There was criticism concerning the limited number of floors that were designated for office space and other amenities in an early plan. Only 82 floors would have been habitable, and the total office space of the rebuilt World Trade Center complex would have been reduced by more than 3,000,000 square feet (280,000 m 2 ) in comparison with the original complex.  The floor limit was imposed by Silverstein, who expressed concern that higher floors would be a liability in the event of a future terrorist attack or other incident. Much of the building's height would have consisted of a large, open-air steel lattice structure on the roof of the tower, containing wind turbines and "sky gardens".  In a subsequent design, the highest occupiable floor became comparable to the original World Trade Center, and the open-air lattice was removed from the plans.  In 2002, former New York Governor George Pataki faced accusations of cronyism for supposedly using his influence to get the winning architect's design picked as a personal favor for his friend and campaign contributor, Ronald Lauder.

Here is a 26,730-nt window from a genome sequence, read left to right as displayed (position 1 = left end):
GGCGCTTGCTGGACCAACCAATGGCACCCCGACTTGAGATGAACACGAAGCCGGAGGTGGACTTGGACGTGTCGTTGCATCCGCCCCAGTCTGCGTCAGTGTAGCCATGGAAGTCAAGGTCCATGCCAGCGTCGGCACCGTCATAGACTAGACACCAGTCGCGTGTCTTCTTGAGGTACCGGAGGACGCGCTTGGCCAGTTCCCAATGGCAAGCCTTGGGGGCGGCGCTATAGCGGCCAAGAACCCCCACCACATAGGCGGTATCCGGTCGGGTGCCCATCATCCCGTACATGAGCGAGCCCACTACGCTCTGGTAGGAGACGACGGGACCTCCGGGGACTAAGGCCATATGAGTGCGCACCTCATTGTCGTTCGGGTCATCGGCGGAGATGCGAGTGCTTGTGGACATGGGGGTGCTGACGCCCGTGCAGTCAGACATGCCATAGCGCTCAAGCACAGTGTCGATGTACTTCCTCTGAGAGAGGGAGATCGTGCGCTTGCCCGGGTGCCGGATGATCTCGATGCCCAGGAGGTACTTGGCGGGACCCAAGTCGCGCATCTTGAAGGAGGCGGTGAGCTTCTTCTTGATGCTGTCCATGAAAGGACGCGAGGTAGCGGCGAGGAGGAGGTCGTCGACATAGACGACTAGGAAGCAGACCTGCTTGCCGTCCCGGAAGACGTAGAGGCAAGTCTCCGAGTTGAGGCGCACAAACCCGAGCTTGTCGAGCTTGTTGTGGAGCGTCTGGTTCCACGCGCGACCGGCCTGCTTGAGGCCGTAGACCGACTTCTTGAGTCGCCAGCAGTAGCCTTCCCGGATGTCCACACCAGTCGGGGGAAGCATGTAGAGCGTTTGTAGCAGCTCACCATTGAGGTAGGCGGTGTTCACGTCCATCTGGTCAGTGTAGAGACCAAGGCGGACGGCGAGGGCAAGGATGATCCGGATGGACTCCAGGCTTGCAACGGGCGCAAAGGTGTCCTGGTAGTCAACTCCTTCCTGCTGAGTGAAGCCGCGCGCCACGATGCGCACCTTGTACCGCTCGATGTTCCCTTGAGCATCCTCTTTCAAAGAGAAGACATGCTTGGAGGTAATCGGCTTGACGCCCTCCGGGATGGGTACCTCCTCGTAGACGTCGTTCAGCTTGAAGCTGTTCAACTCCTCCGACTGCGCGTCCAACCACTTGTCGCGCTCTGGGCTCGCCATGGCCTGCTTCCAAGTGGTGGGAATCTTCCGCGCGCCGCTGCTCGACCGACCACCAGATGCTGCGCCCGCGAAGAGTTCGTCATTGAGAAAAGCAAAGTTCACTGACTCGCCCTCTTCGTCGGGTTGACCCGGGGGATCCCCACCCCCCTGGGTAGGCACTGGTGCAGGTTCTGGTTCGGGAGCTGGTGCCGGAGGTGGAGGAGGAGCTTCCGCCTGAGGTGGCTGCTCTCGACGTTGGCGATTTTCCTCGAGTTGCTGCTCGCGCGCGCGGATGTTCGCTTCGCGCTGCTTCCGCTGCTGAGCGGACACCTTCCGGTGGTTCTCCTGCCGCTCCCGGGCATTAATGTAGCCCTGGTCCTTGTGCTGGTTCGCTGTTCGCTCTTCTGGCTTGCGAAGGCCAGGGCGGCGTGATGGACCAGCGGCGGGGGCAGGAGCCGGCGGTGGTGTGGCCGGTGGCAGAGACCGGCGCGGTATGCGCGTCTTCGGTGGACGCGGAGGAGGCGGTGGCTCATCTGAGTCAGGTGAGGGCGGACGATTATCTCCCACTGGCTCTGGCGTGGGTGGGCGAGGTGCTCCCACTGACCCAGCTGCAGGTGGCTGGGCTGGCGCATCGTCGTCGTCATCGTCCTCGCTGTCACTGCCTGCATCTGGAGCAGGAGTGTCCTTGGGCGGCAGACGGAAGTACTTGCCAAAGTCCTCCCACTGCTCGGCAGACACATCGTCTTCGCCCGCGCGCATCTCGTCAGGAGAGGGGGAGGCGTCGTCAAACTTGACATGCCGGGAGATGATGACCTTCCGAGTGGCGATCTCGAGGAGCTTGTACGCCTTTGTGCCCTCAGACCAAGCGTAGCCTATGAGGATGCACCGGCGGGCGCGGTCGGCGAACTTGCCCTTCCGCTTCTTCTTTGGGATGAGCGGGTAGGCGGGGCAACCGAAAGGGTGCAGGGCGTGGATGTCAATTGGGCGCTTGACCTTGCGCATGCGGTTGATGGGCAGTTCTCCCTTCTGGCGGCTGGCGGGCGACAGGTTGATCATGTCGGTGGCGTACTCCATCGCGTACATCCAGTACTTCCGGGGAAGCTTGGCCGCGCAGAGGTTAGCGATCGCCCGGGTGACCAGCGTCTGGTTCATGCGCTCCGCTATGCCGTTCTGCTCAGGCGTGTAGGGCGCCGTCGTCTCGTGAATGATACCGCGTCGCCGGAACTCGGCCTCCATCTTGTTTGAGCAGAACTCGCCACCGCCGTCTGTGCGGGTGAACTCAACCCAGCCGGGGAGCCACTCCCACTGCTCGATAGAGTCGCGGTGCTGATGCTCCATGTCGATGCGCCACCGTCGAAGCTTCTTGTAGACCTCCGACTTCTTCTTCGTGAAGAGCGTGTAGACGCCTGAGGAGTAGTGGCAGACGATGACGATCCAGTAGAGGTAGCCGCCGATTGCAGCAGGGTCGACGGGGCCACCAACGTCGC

A final design for the "Freedom Tower" was formally unveiled on June 28, 2005. To address security issues raised by the New York City Police Department, a 187-foot (57 m) concrete base was added to the design in April of that year. The design originally included plans to clad the base in glass prisms in order to address criticism that the building might have looked uninviting and resembled a "concrete bunker". However, the prisms were later found to be unworkable, as preliminary testing revealed that the prismatic glass easily shattered into large and dangerous shards. As a result, it was replaced by a simpler facade consisting of stainless steel panels and blast-resistant glass.